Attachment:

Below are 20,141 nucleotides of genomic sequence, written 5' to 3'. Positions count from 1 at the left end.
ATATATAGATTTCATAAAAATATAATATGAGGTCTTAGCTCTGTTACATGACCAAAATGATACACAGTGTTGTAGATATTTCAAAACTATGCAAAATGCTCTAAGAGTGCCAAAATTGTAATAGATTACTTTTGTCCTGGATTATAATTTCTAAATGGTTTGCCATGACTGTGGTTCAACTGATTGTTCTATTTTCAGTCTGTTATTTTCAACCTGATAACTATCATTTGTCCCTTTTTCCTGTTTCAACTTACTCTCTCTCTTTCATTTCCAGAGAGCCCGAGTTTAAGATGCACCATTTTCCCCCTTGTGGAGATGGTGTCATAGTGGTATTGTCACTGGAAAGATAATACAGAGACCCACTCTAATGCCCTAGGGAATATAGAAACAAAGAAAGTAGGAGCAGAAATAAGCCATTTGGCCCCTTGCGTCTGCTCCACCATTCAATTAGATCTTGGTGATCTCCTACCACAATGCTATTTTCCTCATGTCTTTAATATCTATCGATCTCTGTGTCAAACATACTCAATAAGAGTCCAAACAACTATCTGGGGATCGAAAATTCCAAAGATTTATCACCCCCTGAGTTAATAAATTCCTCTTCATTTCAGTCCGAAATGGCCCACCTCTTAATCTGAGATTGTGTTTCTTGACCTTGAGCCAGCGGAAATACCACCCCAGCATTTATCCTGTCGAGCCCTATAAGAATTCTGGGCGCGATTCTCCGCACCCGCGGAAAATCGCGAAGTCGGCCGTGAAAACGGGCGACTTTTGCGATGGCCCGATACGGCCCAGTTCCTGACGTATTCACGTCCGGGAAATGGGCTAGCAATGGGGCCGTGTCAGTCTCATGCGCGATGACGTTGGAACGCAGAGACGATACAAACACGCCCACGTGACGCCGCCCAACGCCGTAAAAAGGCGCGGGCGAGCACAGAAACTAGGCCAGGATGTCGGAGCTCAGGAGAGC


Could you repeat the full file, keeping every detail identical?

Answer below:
Below are 20,141 nucleotides of genomic sequence, written 5' to 3'. Positions count from 1 at the left end.
ATATATAGATTTCATAAAAATATAATATGAGGTCTTAGCTCTGTTACATGACCAAAATGATACACAGTGTTGTAGATATTTCAAAACTATGCAAAATGCTCTAAGAGTGCCAAAATTGTAATAGATTACTTTTGTCCTGGATTATAATTTCTAAATGGTTTGCCATGACTGTGGTTCAACTGATTGTTCTATTTTCAGTCTGTTATTTTCAACCTGATAACTATCATTTGTCCCTTTTTCCTGTTTCAACTTACTCTCTCTCTTTCATTTCCAGAGAGCCCGAGTTTAAGATGCACCATTTTCCCCCTTGTGGAGATGGTGTCATAGTGGTATTGTCACTGGAAAGATAATACAGAGACCCACTCTAATGCCCTAGGGAATATAGAAACAAAGAAAGTAGGAGCAGAAATAAGCCATTTGGCCCCTTGCGTCTGCTCCACCATTCAATTAGATCTTGGTGATCTCCTACCACAATGCTATTTTCCTCATGTCTTTAATATCTATCGATCTCTGTGTCAAACATACTCAATAAGAGTCCAAACAACTATCTGGGGATCGAAAATTCCAAAGATTTATCACCCCCTGAGTTAATAAATTCCTCTTCATTTCAGTCCGAAATGGCCCACCTCTTAATCTGAGATTGTGTTTCTTGACCTTGAGCCAGCGGAAATACCACCCCAGCATTTATCCTGTCGAGCCCTATAAGAATTCTGGGCGCGATTCTCCGCACCCGCGGAAAATCGCGAAGTCGGCCGTGAAAACGGGCGACTTTTGCGATGGCCCGATACGGCCCAGTTCCTGACGTATTCACGTCCGGGAAATGGGCTAGCAATGGGGCCGTGTCAGTCTCATGCGCGATGACGTTGGAACGCAGAGACGATACAAACACGCCCACGTGACGCCGCCCAACGCCGTAAAAAGGCGCGGGCGAGCACAGAAACTAGGCCAGGATGTCGGAGCTCAGGAGAGC